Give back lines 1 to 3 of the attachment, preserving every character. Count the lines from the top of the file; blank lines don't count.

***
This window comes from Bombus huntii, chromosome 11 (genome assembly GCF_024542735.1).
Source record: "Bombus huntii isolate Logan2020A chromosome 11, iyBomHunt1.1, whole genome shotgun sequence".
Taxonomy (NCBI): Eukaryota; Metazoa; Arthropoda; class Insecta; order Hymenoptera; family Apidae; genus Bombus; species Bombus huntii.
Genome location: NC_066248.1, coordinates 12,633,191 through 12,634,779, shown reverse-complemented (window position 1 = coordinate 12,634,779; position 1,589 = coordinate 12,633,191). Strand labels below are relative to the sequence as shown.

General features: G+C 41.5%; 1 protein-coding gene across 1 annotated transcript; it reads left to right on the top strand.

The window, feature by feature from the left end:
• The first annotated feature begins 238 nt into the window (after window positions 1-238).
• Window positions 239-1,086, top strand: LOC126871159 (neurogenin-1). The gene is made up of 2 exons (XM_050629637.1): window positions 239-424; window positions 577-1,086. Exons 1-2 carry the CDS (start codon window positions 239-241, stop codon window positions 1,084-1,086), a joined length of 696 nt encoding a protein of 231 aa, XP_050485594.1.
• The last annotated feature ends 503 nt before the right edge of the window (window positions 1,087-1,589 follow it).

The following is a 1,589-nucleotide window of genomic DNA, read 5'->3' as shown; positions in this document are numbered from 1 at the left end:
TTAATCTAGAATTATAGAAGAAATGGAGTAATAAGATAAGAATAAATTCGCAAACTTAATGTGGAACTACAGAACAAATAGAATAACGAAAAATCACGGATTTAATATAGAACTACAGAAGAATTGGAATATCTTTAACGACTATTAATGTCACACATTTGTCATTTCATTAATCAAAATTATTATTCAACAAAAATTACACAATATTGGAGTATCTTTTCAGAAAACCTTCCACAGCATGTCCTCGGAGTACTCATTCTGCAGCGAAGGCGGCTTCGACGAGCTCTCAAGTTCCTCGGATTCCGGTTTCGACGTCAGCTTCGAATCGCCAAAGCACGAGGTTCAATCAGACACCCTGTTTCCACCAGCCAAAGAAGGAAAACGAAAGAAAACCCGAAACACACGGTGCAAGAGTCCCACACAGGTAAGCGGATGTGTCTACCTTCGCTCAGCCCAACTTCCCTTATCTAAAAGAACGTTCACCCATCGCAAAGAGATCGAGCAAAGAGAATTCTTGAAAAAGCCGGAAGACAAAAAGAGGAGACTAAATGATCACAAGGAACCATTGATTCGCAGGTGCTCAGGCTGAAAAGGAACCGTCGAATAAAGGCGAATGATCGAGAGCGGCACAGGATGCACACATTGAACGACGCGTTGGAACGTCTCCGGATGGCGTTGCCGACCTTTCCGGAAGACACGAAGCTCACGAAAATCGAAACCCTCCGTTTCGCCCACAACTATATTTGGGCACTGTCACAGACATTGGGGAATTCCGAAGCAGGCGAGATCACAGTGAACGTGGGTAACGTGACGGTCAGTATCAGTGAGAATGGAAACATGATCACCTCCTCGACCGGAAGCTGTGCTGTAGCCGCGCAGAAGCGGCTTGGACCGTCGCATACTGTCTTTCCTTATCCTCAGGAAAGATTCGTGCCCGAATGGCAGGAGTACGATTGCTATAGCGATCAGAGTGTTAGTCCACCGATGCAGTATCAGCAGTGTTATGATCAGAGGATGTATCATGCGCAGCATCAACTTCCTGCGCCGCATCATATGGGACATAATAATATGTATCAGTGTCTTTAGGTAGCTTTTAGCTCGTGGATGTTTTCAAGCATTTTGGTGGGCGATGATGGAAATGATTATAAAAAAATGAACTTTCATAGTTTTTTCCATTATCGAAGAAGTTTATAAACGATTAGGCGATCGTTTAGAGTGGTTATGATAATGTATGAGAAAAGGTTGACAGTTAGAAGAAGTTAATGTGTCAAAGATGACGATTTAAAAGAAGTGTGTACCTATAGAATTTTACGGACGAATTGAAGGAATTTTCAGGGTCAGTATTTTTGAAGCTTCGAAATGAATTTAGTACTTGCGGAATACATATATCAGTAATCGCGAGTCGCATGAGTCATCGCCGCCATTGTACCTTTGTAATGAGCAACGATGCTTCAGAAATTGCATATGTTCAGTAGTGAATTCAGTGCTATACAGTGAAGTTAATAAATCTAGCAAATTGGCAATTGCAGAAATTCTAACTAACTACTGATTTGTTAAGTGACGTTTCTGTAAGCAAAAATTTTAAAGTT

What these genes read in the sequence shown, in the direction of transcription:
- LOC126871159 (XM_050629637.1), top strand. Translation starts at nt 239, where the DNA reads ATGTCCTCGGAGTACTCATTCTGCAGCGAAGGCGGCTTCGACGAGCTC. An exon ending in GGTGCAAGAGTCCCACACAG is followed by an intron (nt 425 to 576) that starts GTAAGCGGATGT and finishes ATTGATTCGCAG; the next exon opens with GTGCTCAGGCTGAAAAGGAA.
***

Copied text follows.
This window comes from Bombus huntii, chromosome 11 (genome assembly GCF_024542735.1).
Source record: "Bombus huntii isolate Logan2020A chromosome 11, iyBomHunt1.1, whole genome shotgun sequence".
Taxonomy (NCBI): Eukaryota; Metazoa; Arthropoda; class Insecta; order Hymenoptera; family Apidae; genus Bombus; species Bombus huntii.